Authors say GPS anti-tracking bill would protect privacy
MADISON, Wis. (AP) -- The authors of a bill that would outlaw using GPS to track someone without their consent are telling a legislative committee the proposal would protect people's privacy.
Rep. Adam Neylon and Sen. Jerry Petrowski, both Republicans, told the state Senate's judiciary committee that legislators must watch how technology is used and their bill will help prevent stalking.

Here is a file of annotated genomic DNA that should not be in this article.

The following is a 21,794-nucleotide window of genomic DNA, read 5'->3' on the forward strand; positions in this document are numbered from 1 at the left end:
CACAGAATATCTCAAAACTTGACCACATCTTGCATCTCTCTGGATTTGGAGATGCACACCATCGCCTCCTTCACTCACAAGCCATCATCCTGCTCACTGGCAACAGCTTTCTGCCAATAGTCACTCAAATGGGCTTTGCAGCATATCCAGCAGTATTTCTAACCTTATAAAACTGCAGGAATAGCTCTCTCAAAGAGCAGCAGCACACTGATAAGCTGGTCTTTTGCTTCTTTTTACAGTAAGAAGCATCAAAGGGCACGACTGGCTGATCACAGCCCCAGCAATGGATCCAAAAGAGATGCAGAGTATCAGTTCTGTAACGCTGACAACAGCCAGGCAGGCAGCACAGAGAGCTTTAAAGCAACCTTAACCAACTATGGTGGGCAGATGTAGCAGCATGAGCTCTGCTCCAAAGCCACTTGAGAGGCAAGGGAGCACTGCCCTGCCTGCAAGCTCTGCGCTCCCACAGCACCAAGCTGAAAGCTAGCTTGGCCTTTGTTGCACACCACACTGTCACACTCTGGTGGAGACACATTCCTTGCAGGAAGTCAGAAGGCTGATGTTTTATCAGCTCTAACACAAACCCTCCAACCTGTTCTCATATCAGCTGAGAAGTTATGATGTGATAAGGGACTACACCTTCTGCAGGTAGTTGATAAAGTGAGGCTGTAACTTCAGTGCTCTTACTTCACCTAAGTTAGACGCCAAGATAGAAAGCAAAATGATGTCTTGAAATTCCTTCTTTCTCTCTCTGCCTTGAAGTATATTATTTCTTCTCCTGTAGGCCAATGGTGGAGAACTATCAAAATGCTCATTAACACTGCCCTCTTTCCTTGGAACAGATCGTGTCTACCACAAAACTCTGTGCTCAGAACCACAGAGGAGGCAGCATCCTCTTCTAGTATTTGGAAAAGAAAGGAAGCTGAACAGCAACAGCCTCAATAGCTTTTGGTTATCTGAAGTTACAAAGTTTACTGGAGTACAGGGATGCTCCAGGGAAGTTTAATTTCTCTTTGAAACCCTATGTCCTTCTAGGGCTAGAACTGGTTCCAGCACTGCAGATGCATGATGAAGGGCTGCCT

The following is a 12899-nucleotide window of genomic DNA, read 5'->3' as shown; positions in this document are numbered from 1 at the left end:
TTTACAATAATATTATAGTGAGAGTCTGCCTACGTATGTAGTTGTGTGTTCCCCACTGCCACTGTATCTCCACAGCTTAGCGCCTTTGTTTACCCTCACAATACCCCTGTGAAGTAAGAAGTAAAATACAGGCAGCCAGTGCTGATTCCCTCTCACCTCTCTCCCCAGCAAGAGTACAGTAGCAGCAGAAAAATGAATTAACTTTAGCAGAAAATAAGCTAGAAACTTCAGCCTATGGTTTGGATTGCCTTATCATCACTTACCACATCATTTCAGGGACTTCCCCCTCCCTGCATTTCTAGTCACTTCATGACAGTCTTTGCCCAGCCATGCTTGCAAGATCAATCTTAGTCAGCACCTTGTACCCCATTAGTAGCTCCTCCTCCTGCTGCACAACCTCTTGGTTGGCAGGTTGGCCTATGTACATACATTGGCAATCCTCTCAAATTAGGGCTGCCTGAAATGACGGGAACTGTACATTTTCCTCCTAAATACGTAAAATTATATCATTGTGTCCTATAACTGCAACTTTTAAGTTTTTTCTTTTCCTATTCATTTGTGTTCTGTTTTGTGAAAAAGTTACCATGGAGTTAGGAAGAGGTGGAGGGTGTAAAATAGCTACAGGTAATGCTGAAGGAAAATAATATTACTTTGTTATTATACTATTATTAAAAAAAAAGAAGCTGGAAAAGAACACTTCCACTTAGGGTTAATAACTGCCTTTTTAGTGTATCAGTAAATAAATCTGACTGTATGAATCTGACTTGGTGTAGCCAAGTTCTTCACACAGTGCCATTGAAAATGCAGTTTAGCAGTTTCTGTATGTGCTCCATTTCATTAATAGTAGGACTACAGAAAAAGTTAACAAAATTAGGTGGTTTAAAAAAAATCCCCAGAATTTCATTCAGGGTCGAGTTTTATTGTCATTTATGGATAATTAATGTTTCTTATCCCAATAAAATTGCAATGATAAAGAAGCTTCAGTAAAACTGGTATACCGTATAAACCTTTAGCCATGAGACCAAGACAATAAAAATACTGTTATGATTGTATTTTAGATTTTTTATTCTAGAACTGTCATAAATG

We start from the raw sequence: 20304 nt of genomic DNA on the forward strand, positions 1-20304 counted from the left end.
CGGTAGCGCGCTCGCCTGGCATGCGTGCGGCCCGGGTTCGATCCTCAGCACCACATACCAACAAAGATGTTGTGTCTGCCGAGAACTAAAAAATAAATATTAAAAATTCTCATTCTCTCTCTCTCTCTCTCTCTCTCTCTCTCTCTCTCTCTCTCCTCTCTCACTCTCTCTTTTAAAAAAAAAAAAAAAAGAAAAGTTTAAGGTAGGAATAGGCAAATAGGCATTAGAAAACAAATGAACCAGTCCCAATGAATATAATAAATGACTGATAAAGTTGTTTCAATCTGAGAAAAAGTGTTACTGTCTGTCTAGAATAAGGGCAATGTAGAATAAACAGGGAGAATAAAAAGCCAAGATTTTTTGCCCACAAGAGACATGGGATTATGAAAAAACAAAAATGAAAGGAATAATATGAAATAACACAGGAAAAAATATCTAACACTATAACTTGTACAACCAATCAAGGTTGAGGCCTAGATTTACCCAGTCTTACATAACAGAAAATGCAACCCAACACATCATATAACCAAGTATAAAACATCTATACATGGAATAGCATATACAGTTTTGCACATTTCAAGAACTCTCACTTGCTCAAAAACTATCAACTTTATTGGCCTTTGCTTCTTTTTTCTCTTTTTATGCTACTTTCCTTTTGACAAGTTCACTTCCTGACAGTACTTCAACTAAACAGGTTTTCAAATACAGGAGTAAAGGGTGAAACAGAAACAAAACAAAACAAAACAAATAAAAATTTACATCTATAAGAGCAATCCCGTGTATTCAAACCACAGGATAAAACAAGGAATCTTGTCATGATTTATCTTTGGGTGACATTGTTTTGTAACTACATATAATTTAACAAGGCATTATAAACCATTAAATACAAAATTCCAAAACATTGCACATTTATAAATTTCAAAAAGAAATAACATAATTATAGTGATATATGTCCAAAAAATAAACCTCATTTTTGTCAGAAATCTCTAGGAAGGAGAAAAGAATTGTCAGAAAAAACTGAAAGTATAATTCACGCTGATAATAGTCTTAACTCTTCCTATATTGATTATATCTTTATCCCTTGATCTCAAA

Thomas Fischer, vice president of the Professional Association of Wisconsin Licensed Investigators, told the committee the bill would drive private investigators out of business.
The measure would make placing a GPS device on another person's vehicle without permission a misdemeanor punishable by up to nine months in jail and $10,000 in fines. The proposal carves out exceptions for police, parents and business owners tracking their vehicles.